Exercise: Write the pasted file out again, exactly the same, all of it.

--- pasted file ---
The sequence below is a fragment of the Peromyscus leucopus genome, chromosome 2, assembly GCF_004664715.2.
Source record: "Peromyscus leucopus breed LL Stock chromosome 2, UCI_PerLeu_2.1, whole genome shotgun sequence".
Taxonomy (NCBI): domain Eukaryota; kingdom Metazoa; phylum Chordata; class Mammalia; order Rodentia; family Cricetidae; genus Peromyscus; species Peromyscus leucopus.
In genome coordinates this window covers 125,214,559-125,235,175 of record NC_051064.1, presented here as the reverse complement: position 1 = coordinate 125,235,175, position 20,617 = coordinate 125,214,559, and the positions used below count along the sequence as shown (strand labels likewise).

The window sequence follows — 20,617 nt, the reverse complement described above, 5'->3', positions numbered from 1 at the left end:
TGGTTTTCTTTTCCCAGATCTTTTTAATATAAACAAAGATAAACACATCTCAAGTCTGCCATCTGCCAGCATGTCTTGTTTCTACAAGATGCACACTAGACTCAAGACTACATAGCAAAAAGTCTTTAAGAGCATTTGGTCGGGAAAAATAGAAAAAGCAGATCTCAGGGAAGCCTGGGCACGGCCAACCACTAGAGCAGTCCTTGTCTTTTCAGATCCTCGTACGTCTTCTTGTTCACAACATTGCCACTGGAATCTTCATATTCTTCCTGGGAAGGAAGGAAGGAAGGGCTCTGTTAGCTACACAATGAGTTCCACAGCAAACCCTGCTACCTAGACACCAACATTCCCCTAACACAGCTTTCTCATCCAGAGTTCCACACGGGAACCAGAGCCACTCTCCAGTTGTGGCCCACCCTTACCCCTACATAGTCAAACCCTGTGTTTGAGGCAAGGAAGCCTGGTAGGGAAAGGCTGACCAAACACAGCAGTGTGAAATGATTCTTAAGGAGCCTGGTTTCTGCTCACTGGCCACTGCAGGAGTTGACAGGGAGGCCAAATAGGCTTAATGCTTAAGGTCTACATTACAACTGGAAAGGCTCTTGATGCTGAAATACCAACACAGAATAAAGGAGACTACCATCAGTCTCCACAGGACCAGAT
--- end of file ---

The sequence below is a fragment of the Peromyscus leucopus genome, chromosome 2, assembly GCF_004664715.2.
Source record: "Peromyscus leucopus breed LL Stock chromosome 2, UCI_PerLeu_2.1, whole genome shotgun sequence".
Taxonomy (NCBI): domain Eukaryota; kingdom Metazoa; phylum Chordata; class Mammalia; order Rodentia; family Cricetidae; genus Peromyscus; species Peromyscus leucopus.
In genome coordinates this window covers 125,214,559-125,235,175 of record NC_051064.1, presented here as the reverse complement: position 1 = coordinate 125,235,175, position 20,617 = coordinate 125,214,559, and the positions used below count along the sequence as shown (strand labels likewise).

The window sequence follows — 20,617 nt, the reverse complement described above, 5'->3', positions numbered from 1 at the left end:
TGGTTTTCTTTTCCCAGATCTTTTTAATATAAACAAAGATAAACACATCTCAAGTCTGCCATCTGCCAGCATGTCTTGTTTCTACAAGATGCACACTAGACTCAAGACTACATAGCAAAAAGTCTTTAAGAGCATTTGGTCGGGAAAAATAGAAAAAGCAGATCTCAGGGAAGCCTGGGCACGGCCAACCACTAGAGCAGTCCTTGTCTTTTCAGATCCTCGTACGTCTTCTTGTTCACAACATTGCCACTGGAATCTTCATATTCTTCCTGGGAAGGAAGGAAGGAAGGGCTCTGTTAGCTACACAATGAGTTCCACAGCAAACCCTGCTACCTAGACACCAACATTCCCCTAACACAGCTTTCTCATCCAGAGTTCCACACGGGAACCAGAGCCACTCTCCAGTTGTGGCCCACCCTTACCCCTACATAGTCAAACCCTGTGTTTGAGGCAAGGAAGCCTGGTAGGGAAAGGCTGACCAAACACAGCAGTGTGAAATGATTCTTAAGGAGCCTGGTTTCTGCTCACTGGCCACTGCAGGAGTTGACAGGGAGGCCAAATAGGCTTAATGCTTAAGGTCTACATTACAACTGGAAAGGCTCTTGATGCTGAAATACCAACACAGAATAAAGGAGACTACCATCAGTCTCCACAGGACCAGAT